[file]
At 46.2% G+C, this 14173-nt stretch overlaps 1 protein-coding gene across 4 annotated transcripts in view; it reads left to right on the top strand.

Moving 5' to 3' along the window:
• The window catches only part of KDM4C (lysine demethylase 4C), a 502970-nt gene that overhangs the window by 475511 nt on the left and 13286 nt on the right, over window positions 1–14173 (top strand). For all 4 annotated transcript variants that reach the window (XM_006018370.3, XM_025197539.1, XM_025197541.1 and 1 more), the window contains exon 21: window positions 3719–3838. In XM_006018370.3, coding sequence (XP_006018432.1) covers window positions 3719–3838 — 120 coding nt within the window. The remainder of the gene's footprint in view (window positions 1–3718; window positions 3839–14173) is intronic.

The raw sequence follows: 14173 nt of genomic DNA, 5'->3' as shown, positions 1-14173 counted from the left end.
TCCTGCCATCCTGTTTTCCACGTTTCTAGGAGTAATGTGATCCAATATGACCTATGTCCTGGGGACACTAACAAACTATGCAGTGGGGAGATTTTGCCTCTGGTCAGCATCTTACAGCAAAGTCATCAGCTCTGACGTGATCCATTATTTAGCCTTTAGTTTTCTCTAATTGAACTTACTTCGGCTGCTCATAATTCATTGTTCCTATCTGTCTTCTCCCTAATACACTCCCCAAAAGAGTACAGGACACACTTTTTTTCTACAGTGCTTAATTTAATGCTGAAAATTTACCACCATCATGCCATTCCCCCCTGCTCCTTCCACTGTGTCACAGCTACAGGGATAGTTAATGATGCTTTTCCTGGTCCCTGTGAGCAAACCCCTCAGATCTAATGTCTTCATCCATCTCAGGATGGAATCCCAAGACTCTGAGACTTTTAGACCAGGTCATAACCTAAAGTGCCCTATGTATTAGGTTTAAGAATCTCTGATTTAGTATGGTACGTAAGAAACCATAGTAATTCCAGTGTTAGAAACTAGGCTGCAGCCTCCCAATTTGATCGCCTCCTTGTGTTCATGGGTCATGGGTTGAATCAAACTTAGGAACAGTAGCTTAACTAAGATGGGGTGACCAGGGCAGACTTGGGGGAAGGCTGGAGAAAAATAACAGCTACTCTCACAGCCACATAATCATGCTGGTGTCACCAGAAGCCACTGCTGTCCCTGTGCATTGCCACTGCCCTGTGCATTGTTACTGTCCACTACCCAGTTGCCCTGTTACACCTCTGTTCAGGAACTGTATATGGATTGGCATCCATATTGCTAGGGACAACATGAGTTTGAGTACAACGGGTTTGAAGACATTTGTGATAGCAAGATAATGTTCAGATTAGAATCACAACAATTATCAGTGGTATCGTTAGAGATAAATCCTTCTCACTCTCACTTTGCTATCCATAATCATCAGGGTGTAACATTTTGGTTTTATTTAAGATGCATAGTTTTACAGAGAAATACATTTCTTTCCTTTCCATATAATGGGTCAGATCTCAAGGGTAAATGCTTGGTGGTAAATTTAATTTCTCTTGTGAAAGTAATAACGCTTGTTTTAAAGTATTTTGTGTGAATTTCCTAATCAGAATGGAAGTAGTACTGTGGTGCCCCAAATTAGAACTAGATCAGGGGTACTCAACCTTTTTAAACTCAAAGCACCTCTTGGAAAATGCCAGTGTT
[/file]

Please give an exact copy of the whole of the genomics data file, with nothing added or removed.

At 46.2% G+C, this 14173-nt stretch overlaps 1 protein-coding gene across 4 annotated transcripts in view; it reads left to right on the top strand.

Moving 5' to 3' along the window:
• The window catches only part of KDM4C (lysine demethylase 4C), a 502970-nt gene that overhangs the window by 475511 nt on the left and 13286 nt on the right, over window positions 1–14173 (top strand). For all 4 annotated transcript variants that reach the window (XM_006018370.3, XM_025197539.1, XM_025197541.1 and 1 more), the window contains exon 21: window positions 3719–3838. In XM_006018370.3, coding sequence (XP_006018432.1) covers window positions 3719–3838 — 120 coding nt within the window. The remainder of the gene's footprint in view (window positions 1–3718; window positions 3839–14173) is intronic.

The raw sequence follows: 14173 nt of genomic DNA, 5'->3' as shown, positions 1-14173 counted from the left end.
TCCTGCCATCCTGTTTTCCACGTTTCTAGGAGTAATGTGATCCAATATGACCTATGTCCTGGGGACACTAACAAACTATGCAGTGGGGAGATTTTGCCTCTGGTCAGCATCTTACAGCAAAGTCATCAGCTCTGACGTGATCCATTATTTAGCCTTTAGTTTTCTCTAATTGAACTTACTTCGGCTGCTCATAATTCATTGTTCCTATCTGTCTTCTCCCTAATACACTCCCCAAAAGAGTACAGGACACACTTTTTTTCTACAGTGCTTAATTTAATGCTGAAAATTTACCACCATCATGCCATTCCCCCCTGCTCCTTCCACTGTGTCACAGCTACAGGGATAGTTAATGATGCTTTTCCTGGTCCCTGTGAGCAAACCCCTCAGATCTAATGTCTTCATCCATCTCAGGATGGAATCCCAAGACTCTGAGACTTTTAGACCAGGTCATAACCTAAAGTGCCCTATGTATTAGGTTTAAGAATCTCTGATTTAGTATGGTACGTAAGAAACCATAGTAATTCCAGTGTTAGAAACTAGGCTGCAGCCTCCCAATTTGATCGCCTCCTTGTGTTCATGGGTCATGGGTTGAATCAAACTTAGGAACAGTAGCTTAACTAAGATGGGGTGACCAGGGCAGACTTGGGGGAAGGCTGGAGAAAAATAACAGCTACTCTCACAGCCACATAATCATGCTGGTGTCACCAGAAGCCACTGCTGTCCCTGTGCATTGCCACTGCCCTGTGCATTGTTACTGTCCACTACCCAGTTGCCCTGTTACACCTCTGTTCAGGAACTGTATATGGATTGGCATCCATATTGCTAGGGACAACATGAGTTTGAGTACAACGGGTTTGAAGACATTTGTGATAGCAAGATAATGTTCAGATTAGAATCACAACAATTATCAGTGGTATCGTTAGAGATAAATCCTTCTCACTCTCACTTTGCTATCCATAATCATCAGGGTGTAACATTTTGGTTTTATTTAAGATGCATAGTTTTACAGAGAAATACATTTCTTTCCTTTCCATATAATGGGTCAGATCTCAAGGGTAAATGCTTGGTGGTAAATTTAATTTCTCTTGTGAAAGTAATAACGCTTGTTTTAAAGTATTTTGTGTGAATTTCCTAATCAGAATGGAAGTAGTACTGTGGTGCCCCAAATTAGAACTAGATCAGGGGTACTCAACCTTTTTAAACTCAAAGCACCTCTTGGAAAATGCCAGTGTT